Sales of GM’s four “core brands” were up 36 percent last month [release here], however that number is compared to June 2009 sales, when GM was in bankruptcy. Even against this backdrop, however, GM’s sales show some signs of continued weakness. Though Chevrolet gained 32 percent in overall, its retail sales improved a mere 11 percent, meaning a huge number of Chevy’s sales went to fleets. Out of Buick’s 53 percent volume gain, retail sales increased only 28 percent. Cadillac had much less of a fleet problem than Buick and Chevy, increasing sales 339 percent and retail sales 35 percent. GMC did not release retail numbers for GMC, but noted that GM’s overall fleet sales were 59,571 for the month. That means nearly one in three vehicles sold by GM last month went to a fleet, a percentage that accounts for the lion’s share of GM’s sales growth. Once again, Detroit seems addicted to fleet sales…
Needless to ssay, this helps explain why a number of GM’s less-competent products sold as well as they did last month. Aveo, for example, was up 158 percent, to 5,728 units., while Cobalt was up 48 points to 10,141 units. Big trucks and SUVs likely benefitted from fleet sales as well, with Silverado breaking 30k units, Suburban and Yukon XL doubling their sales, and Malibu up 80 percent to 20,720 units.
Of course, GM’s new products helped with the 11 percent retail sales gain. LaCrosse stayed over 5k units last month, for a 173 percent increase over last June. SRX saw a 461 percent increase to 3,804 units, while its Equinox cousin added another 180 percent to 11,490 units. GMC’s Terrain also sold 4,603 units. Traverse added 56 percent to 11,371 units.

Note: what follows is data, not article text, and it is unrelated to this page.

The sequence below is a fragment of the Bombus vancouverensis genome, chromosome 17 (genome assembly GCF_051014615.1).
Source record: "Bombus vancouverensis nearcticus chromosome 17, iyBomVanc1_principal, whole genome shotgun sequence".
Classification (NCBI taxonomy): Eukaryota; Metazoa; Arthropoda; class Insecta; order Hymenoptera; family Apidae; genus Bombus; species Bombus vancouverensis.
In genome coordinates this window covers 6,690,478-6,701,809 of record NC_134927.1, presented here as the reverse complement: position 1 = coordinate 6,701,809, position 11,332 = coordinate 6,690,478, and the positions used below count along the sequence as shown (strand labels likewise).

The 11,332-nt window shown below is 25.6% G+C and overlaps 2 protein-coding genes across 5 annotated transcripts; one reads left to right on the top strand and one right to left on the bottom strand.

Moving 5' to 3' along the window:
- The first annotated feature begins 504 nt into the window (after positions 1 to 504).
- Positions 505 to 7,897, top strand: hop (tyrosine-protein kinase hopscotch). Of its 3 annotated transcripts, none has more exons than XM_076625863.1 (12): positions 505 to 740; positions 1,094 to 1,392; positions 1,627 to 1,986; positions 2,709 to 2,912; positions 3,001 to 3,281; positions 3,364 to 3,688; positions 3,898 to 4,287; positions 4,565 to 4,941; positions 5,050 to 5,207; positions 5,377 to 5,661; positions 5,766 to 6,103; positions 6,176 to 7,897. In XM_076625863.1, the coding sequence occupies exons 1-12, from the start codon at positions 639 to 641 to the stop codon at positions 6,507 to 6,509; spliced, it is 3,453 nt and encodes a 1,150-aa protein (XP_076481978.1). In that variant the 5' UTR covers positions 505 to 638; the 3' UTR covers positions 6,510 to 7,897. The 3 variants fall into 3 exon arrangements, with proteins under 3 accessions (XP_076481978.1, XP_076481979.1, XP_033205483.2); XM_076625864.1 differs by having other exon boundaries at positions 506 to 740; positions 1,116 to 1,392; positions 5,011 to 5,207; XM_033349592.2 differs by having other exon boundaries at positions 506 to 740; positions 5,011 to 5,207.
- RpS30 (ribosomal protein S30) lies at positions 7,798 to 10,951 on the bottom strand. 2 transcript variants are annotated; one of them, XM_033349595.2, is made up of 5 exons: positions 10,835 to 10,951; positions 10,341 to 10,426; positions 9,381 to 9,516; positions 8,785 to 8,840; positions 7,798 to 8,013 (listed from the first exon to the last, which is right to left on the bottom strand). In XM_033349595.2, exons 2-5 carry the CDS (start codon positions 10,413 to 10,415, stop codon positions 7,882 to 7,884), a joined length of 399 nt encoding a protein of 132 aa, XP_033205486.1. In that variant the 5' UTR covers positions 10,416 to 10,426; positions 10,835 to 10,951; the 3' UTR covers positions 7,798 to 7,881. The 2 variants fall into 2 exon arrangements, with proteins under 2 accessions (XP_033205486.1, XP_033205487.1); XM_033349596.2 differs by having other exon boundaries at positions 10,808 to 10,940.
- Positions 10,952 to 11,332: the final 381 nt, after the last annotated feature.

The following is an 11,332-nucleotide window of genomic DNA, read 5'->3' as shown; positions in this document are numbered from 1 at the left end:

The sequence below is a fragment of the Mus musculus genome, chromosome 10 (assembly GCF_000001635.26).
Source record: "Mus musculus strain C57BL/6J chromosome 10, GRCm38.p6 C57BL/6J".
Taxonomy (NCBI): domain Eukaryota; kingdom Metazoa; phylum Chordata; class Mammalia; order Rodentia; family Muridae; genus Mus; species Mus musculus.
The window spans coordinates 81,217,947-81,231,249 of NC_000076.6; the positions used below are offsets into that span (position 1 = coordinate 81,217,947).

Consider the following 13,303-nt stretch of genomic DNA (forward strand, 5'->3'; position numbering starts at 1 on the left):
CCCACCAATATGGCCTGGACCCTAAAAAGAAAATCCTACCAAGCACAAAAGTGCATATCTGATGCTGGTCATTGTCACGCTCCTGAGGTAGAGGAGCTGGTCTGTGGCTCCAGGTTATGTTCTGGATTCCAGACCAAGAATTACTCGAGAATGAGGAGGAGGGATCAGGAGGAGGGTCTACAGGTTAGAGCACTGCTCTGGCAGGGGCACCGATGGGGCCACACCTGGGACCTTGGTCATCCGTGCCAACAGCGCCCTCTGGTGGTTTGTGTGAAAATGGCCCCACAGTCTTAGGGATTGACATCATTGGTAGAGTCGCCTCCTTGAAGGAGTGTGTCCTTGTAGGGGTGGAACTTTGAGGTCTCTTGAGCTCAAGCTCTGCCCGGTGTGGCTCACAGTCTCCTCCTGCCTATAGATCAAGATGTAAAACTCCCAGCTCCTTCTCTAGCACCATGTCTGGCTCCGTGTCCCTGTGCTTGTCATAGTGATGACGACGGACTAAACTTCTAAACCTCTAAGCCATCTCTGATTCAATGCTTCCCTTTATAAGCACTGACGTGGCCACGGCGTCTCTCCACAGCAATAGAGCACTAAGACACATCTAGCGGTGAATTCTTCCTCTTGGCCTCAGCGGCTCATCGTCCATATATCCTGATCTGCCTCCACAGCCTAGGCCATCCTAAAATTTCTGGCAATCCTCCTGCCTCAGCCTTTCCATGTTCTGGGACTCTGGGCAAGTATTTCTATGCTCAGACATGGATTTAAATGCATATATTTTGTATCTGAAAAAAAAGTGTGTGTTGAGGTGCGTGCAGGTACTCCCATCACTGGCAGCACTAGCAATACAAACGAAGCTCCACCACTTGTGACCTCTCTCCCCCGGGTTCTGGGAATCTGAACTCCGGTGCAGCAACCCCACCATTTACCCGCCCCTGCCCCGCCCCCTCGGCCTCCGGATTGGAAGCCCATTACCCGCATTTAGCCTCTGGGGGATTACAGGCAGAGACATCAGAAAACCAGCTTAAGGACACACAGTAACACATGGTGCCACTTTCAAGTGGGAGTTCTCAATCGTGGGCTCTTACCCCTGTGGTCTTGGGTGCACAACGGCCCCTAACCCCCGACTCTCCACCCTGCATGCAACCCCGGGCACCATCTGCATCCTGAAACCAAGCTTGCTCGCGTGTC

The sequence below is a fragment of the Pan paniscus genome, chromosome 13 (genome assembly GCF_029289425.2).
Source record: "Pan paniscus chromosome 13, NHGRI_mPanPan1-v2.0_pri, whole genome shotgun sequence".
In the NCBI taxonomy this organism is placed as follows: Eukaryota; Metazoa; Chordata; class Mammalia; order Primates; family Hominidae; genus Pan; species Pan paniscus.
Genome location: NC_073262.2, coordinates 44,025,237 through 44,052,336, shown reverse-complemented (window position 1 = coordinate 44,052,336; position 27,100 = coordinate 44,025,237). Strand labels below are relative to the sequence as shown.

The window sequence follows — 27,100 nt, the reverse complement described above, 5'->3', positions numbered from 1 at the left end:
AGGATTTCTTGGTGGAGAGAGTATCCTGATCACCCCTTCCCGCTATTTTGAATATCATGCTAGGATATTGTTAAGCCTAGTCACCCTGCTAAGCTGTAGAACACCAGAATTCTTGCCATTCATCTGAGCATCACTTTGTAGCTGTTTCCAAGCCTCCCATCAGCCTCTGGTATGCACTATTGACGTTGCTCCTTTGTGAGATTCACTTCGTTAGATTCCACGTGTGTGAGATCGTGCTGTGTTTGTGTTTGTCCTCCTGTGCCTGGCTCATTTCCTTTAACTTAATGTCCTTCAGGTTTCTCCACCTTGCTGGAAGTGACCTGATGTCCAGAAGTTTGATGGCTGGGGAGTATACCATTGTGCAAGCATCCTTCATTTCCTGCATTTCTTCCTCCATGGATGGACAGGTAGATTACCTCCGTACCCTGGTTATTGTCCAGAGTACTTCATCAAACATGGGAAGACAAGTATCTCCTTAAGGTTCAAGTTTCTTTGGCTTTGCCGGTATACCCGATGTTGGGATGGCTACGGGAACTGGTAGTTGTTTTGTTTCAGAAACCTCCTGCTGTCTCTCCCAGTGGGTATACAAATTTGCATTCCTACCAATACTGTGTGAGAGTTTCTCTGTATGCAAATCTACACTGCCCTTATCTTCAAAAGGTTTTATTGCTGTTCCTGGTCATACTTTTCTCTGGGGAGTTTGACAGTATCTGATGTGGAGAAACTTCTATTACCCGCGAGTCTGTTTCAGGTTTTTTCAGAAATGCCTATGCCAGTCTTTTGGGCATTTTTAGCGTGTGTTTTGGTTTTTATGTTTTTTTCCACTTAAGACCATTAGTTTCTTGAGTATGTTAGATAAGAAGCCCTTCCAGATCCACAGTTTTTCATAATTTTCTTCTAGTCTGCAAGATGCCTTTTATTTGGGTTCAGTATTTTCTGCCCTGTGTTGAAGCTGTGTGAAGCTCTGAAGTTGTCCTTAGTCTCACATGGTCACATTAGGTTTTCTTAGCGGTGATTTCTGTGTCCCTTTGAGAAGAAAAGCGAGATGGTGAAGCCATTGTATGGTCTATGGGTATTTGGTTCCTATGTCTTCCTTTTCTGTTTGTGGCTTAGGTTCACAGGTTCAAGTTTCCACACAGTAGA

But, as is always the case, new products eventually lose their luster, and several of GM’s once hot-selling products are slackening off. Camaro is down nearly 20 percent from its high last June, moving 7,540 units. Enclave and Acadia eased up on their sales growth, adding only 20 and 26 percent respectively over last June’s weak numbers. Sierra saw a similarly stagnant June, improving just 27 percent to 11,441 units. The aging Impala and HHR both suffered 3 percent sales drops, despite likely sending a fair number of units to GM’s booming fleet business.
GM’s hot products continue to drive growth, with heartening signs coming from Buick (staying strong with the LaCrosse) and Cadillac (which benefitted from improved CTS (+31%) and strong SRX sales). Chevy, meanwhile, is likely seeing strong retail growth for its Equinox and Traverse, but it’s dead in the water on the sedan front, with only the Malibu likely making retail progress. With the launch of the Cruze looming, GM had better hope the response is strong, otherwise GM seems destined to grow only as a supplier to fleets. And as The General (and Detroit a large) has already learned, that short term growth always comes at the expense of long-term resale and brand equity.
The numbers are up, but there’s still much work to be done.